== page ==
- To make laws
- To protect the Constitution and to ensure that all laws are constitutionally compliant and that the government and all institutions and agencies act constitutionally and in the national interest.
- To hold the government accountable (section 119(3) of the Constitution)
- Oversight of State revenues and expenditure, making sure that all revenue is accounted for and expenditure is properly incurred and limits are observed.
- Power to impeach the President
- Stop deployment of armed forces outside the country if two-thirds majority of MPs and Senators agree.
Perception of MP role by voters
- In Zimbabwe, MPs have incorrectly been perceived by the public as constituency development leaders. Constitutional lawyer, Alex Magaisa has said this is partly because of the electoral system which has traditionally been based on constituencies.
"An MP in the National Assembly has a defined physical constituency and population which he or she represents. It is the MP’s source of political authority and influence and in turn it has expectations from its representative. In addition, when candidates campaign to become MPs, they tend to make grand developmental promises to constituents based on specific problems and aspirations in the constituency. The result is that for most people, the core mandate of the MP is development of the constituency. People have real problems: poor schools, food shortages, poor roads, poor medical services, etc and they look to their local representative to solve these problems.
However, the reality is that the MP has no capacity to solve these problems and it is not even their responsibility within the framework of government. One could lobby government to prioritise their area or seek donors to offer help but otherwise they have no fund to attend to these challenges. The authorities that are responsible are central government and the local authority. Both have the powers to collect taxes and therefore have public funds which they can use to fix these challenges. An MP is not legally empowered to raise or collect taxes. The promises that MPs make during election campaigns are beyond their capability which is why most are never delivered."
Tenure of seat of Member of Parliament
According to the Constitution of ZImbabwe, the seat of a Member of Parliament becomes vacant:
- on the dissolution of Parliament;
- upon the Member resigning his or her seat by written notice to the President of the Senate or to the Speaker, as the case may be;
- upon the Member becoming President or a Vice-President;
- upon the Member becoming President of the Senate or Speaker or a member of the otherHouse;
- if the Member ceases to be qualified for registration as a voter;
- if, without leave from the Speaker or the President of the Senate, as the case may be, the Member is absent from the House of which he or she is a member for twenty-one consecutive days on which the House sits, and the House concerned resolves by a vote of at least one-half of its total membership that the seat should become vacant;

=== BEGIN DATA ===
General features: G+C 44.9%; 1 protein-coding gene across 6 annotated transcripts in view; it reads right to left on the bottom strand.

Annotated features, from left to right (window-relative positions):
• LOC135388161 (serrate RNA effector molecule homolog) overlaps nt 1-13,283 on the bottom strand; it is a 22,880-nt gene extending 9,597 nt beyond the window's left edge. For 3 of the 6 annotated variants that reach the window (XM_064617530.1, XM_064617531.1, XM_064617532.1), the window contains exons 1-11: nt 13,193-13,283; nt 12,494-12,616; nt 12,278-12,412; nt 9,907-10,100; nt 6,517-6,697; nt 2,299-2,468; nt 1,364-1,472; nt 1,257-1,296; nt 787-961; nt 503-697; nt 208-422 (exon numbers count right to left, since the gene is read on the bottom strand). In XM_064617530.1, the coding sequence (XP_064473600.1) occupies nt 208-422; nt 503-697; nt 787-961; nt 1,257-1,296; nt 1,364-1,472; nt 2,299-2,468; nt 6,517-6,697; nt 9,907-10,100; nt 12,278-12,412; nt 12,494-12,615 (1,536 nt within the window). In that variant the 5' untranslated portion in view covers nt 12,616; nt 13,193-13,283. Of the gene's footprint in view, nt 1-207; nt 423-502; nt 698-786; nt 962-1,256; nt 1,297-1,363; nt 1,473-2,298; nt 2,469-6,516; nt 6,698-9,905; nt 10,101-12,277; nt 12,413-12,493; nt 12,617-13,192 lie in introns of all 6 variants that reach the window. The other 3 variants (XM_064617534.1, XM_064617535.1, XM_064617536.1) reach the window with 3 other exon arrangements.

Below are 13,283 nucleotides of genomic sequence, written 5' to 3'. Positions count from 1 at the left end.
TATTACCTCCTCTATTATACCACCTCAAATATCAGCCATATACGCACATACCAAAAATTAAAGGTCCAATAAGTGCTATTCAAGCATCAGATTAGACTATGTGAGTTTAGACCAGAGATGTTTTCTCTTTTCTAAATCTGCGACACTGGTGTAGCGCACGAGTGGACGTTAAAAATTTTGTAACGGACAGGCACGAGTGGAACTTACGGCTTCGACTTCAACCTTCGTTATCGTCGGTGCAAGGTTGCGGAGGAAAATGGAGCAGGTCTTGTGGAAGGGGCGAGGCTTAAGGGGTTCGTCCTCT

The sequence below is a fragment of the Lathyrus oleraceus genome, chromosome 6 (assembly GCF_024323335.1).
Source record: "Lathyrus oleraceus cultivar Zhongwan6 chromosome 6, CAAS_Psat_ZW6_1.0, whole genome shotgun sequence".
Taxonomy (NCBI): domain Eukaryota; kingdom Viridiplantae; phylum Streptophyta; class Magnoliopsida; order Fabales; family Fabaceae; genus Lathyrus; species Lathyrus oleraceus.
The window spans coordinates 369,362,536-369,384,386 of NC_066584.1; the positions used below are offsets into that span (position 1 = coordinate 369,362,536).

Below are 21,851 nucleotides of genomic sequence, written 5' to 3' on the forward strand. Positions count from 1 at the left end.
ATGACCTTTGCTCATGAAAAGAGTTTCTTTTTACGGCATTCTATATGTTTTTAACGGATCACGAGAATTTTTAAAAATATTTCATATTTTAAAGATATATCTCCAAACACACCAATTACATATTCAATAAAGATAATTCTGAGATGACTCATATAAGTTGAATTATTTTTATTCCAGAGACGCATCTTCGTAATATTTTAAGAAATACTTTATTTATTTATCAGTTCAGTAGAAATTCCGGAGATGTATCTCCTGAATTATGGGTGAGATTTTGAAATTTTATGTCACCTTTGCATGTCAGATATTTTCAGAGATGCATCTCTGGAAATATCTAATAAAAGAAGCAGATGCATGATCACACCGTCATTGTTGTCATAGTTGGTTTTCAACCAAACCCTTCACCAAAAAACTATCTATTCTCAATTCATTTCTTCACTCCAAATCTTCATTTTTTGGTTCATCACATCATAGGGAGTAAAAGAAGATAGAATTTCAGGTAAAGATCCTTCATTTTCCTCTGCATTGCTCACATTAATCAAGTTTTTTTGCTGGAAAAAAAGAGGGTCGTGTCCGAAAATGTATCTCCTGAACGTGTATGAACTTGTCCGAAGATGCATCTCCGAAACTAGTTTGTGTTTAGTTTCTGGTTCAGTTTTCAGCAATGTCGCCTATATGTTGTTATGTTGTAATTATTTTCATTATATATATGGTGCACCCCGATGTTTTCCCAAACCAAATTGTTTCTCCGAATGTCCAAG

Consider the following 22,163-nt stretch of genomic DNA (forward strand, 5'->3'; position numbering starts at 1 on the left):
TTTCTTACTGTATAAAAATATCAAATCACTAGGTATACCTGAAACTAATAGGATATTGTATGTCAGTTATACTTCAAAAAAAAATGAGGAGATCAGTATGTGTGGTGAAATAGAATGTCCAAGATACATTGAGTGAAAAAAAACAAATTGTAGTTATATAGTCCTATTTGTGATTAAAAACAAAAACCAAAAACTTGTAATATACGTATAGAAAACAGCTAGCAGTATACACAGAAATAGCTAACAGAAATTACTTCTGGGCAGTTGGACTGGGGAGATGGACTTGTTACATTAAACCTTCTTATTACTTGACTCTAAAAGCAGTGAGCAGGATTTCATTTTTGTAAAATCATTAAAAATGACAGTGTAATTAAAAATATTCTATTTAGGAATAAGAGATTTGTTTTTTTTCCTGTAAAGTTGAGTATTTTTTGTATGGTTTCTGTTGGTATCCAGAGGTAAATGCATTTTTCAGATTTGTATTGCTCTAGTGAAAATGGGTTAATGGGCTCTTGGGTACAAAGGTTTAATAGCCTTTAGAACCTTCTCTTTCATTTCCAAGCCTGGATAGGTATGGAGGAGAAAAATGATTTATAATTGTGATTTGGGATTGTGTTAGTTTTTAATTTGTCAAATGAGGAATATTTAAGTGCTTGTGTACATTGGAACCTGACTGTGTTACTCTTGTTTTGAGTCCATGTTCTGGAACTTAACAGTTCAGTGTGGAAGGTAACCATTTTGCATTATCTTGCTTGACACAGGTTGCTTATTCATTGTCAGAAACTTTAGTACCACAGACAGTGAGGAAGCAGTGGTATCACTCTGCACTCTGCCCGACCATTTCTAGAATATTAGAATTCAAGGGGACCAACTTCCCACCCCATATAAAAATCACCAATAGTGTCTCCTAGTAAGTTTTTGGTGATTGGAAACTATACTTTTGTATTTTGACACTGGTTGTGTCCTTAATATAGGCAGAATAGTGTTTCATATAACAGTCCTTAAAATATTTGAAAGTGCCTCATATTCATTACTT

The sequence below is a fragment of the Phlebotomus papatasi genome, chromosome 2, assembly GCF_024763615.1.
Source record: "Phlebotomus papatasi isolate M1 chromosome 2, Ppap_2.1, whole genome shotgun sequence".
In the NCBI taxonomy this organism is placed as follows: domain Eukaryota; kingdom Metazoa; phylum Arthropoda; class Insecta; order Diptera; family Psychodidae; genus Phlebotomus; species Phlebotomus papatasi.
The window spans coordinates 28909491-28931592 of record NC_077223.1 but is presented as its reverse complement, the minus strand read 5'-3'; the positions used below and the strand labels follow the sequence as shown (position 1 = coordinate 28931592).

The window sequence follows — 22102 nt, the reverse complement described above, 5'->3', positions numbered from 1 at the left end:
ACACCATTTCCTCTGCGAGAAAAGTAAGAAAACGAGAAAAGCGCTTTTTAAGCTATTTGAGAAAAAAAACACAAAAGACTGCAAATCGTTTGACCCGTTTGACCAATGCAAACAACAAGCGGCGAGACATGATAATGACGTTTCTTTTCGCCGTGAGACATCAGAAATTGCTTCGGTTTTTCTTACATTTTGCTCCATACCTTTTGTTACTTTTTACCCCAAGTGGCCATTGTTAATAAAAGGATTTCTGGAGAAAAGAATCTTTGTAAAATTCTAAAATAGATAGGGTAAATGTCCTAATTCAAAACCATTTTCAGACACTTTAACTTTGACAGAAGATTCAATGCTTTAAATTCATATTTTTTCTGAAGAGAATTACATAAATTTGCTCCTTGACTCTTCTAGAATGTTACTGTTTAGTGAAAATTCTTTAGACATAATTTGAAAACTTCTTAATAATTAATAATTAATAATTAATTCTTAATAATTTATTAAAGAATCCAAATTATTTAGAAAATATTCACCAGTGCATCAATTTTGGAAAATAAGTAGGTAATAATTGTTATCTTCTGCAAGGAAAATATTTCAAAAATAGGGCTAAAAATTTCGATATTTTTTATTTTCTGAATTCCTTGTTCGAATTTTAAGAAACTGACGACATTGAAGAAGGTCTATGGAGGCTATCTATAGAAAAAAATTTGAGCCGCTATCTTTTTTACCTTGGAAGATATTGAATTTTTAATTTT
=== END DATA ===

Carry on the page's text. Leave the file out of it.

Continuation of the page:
- if the Member accepts public office or office as a member of a statutory body, government-controlled entity, provincial or metropolitan council or local authority or employment as an employee of a statutory body, provincial or metropolitan council or local authority;
- if the Member was a public officer or a member or employee of a statutory body, a government-controlled entity, a provincial or metropolitan council or a local authority on the date he or she was declared as a Member of Parliament, and he or she fails to relinquish that office, membership or employment within thirty days after that date;
- if the Member is convicted
- in Zimbabwe of an offence of which breach of trust, dishonesty or physical violence is an essential element; or
- outside Zimbabwe of conduct which, if committed in Zimbabwe, would be an offence of which breach of trust, dishonesty or physical violence is an essential element; and sentenced to imprisonment for six months or more without the option of a fine or without the option of any other non-custodial punishment, unless on appeal the Member’s conviction is set aside or the sentence of imprisonment is reduced to less than six months or a punishment other than imprisonment is substituted;
- if the Member has been declared insolvent under a law in force in Zimbabwe and has not been rehabilitated or discharged, or if the Member has made an assignment under such a law with his or her creditors which has not been rescinded or set aside;
- if the Member has ceased to belong to the political party of which he or she was a member when elected to Parliament and the political party concerned, by written notice to the Speaker or the President of the Senate, as the case may be, has declared that the Member has ceased to belong to it;
- if the Member, not having been a member of a political party when he or she was elected to Parliament, becomes a member of a political party;
- if the Member is certified to be mentally disordered or intellectually handicapped under any law in force in Zimbabwe; or
- if the Member has been convicted of an offence under the Electoral Law and has been declared by the High Court to be disqualified for registration as a voter or from voting at any election.
- Alex Magaisa, Big Saturday Read: Understanding our system of government, Big Saturday Read, Published:7 April 2018, 9 April 2018